Brand Yourself: 6 Ways to Make You an Attractive Hire

Posted May 20, 2014 by
"Who are you" question written on chalkboard

“Who are you” question written on chalkboard. Photo courtesy of Shutterstock.

When you graduate from school and enter the workforce, chances are (from a paper standpoint) you resemble thousands of other applicants. You need a way to stand out from the job pool.

That’s where branding comes in. Branding is about becoming the applicant you want to be based on your ideal job. Branding is not about lying on your résumé; it’s about marketing yourself, playing up the experience you have, and helping an employer understand why you’re a good hire. Branding makes you more attractive, so here are a few tips on how to do it.

Package Yourself for the Job

Be aware of what employers in your industry are looking for and dress the part. An interview is like a casting call; they want someone who’s right for the role. Help yourself by being that someone. This applies to your paperwork, website, clothing, business cards, and body language, too. Remember to package yourself effectively if you want employers to take you seriously.


Choose your internships (and volunteer initiatives) deliberately, not only for the job experience, but for the connections you’ll make. During an internship or volunteer position, you should:

  • Prove that you can take on more responsibility.
  • Work hard.
  • Be reliable.
  • Ask thoughtful questions (taking care to respect your co-workers’ time).

At the end of your internship/volunteer position, ask to keep in touch and/or inquire about a reference. Stay in touch periodically with those you meet. Take care to list the skills you learned during your time working there on your résumé.

Create a Digital Portfolio

It’s time to showcase your skills digitally. Content on personal websites varies but many feature:

  • An electronic yet printable résumé
  • Writing samples or visual media
  • A video message or interview
  • A blog/video blog about your industry/profession
  • Links to your (work appropriate) social media profiles

Next, you’ll need to shop for domains (select your name and not a gimmicky URL) and choose a web host — make sure you check out independent reviews of web hosts before making a decision, though. Once you’ve chosen a host that meets your needs, it’s time to create content that demonstrates your skills and showcases your abilities. Once you’ve mastered creating your own website, you have more skills to add to your résumé!

Continue Learning

Graduation isn’t the end of learning — at least it shouldn’t be. Include a section on your website or on your résumé about what you’re working on. For instance: mastering Photoshop or learning Spanish.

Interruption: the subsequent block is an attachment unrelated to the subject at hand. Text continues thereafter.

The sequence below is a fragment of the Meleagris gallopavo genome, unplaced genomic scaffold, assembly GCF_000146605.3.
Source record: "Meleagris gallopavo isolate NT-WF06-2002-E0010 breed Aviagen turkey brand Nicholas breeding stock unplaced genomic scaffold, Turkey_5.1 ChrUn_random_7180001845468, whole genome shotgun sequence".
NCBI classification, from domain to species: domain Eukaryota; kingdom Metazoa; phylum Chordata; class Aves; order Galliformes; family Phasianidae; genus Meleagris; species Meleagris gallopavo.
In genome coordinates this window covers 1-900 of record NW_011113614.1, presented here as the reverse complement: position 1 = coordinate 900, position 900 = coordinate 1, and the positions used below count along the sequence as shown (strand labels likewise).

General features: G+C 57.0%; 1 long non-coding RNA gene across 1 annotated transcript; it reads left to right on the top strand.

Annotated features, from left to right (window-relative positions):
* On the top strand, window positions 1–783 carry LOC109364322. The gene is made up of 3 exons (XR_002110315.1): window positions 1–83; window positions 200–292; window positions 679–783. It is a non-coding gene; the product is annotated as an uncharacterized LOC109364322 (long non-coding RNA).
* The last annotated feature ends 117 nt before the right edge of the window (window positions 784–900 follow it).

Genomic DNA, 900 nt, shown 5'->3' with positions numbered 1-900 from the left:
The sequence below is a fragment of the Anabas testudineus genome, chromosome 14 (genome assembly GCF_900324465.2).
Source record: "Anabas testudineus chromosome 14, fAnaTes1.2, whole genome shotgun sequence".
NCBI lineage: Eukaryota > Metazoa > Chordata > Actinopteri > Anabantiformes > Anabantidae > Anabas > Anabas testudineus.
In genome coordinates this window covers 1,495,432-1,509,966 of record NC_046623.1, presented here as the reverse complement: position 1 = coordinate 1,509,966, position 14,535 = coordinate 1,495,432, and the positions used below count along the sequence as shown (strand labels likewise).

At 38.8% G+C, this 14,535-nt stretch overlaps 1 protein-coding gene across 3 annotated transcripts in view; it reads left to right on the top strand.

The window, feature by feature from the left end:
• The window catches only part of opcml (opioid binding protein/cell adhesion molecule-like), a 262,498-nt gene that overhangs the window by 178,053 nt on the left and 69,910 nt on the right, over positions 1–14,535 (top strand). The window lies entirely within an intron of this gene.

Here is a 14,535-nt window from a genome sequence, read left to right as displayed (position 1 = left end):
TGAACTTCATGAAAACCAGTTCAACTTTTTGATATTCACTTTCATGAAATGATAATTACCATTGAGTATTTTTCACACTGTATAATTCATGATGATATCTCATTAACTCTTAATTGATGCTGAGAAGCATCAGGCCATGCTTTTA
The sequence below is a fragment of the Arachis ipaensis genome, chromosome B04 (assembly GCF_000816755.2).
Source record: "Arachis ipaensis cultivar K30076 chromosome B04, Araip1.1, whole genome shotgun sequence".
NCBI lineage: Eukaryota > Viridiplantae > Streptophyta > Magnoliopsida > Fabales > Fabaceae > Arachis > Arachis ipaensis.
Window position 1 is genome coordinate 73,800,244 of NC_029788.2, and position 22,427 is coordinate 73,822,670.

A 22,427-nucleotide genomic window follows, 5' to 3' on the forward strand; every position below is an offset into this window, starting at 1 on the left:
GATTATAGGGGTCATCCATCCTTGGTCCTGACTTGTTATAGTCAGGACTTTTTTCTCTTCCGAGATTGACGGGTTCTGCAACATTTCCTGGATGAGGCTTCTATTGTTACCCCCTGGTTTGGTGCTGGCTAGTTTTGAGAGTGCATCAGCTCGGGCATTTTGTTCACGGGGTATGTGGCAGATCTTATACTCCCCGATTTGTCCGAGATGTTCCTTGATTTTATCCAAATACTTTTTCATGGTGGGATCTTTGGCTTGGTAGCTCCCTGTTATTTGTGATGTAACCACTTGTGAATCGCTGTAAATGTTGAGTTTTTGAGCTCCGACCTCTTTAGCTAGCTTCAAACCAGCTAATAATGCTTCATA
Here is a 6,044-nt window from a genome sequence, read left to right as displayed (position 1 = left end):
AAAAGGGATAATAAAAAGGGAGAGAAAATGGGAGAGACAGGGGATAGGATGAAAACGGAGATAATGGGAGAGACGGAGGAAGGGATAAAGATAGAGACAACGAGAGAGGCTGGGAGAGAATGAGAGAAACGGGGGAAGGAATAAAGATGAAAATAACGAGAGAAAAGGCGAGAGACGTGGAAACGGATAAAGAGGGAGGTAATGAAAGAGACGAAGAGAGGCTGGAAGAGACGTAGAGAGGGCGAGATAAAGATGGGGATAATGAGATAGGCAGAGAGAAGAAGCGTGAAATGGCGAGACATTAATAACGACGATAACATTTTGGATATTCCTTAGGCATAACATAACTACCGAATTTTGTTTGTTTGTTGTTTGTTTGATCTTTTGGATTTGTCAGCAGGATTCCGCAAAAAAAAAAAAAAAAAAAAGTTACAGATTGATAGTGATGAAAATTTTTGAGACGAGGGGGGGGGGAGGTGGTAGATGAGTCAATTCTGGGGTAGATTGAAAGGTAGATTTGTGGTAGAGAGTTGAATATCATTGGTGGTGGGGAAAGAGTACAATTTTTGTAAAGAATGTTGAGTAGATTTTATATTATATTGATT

Make the most of this section by:

  • Refraining from listing too many things. You’ll seem scattered/unfocused.
  • Using it to fill in gaps in your training and to show you’re in charge of your own education.
  • Being honest. Don’t list something for the sake of listing it. If you do, you run the risk of the employer asking specifics. If you don’t have them, you’re not only underqualified, but they’ll have a hard time believing the other details, too.

Dedication to self-education shows employers you’re up for a challenge and advancement is important to you.

Borrow From the Job Description

Search for a job description of your dream job or one you’re applying for. Use it to:

  • Rewrite your résumé skills section. Matching your skills to what the job requires will get you noticed.
  • Reword your résumé using the language in the job description. Don’t copy and paste verbatim. If they’re looking for “hard-working,” add a similar word to your résumé to describe yourself.
  • Reframe your cover letter or comments section to show how you’re a good fit. Give specific, concrete examples from your work/volunteer history.

Do the Work for Them

The employer will spend less than 30 seconds on your résumé. Make the time count by helping him or her draw the correlation between what he or she sees on paper and why you’ll be a great hire. Don’t think because you write “managed 20 projects” that the employer will know you’re a hard worker. Spell it out on your résumé and tell them in person. Do the work for them and then do it again.

Standing out from the pool of applicants is all about understanding what the employer is looking for. Once you know, marrying your skills and talents to that need will help you get noticed and make you more attractive to the employer.

Author Bio:

Joe Fortunato is a freelance writer from Tampa, Florida. He enjoys learning about new subjects, following his Baltimore Orioles, and traveling the country for fishing. You can find Joe on Twitter at @joey_fort.

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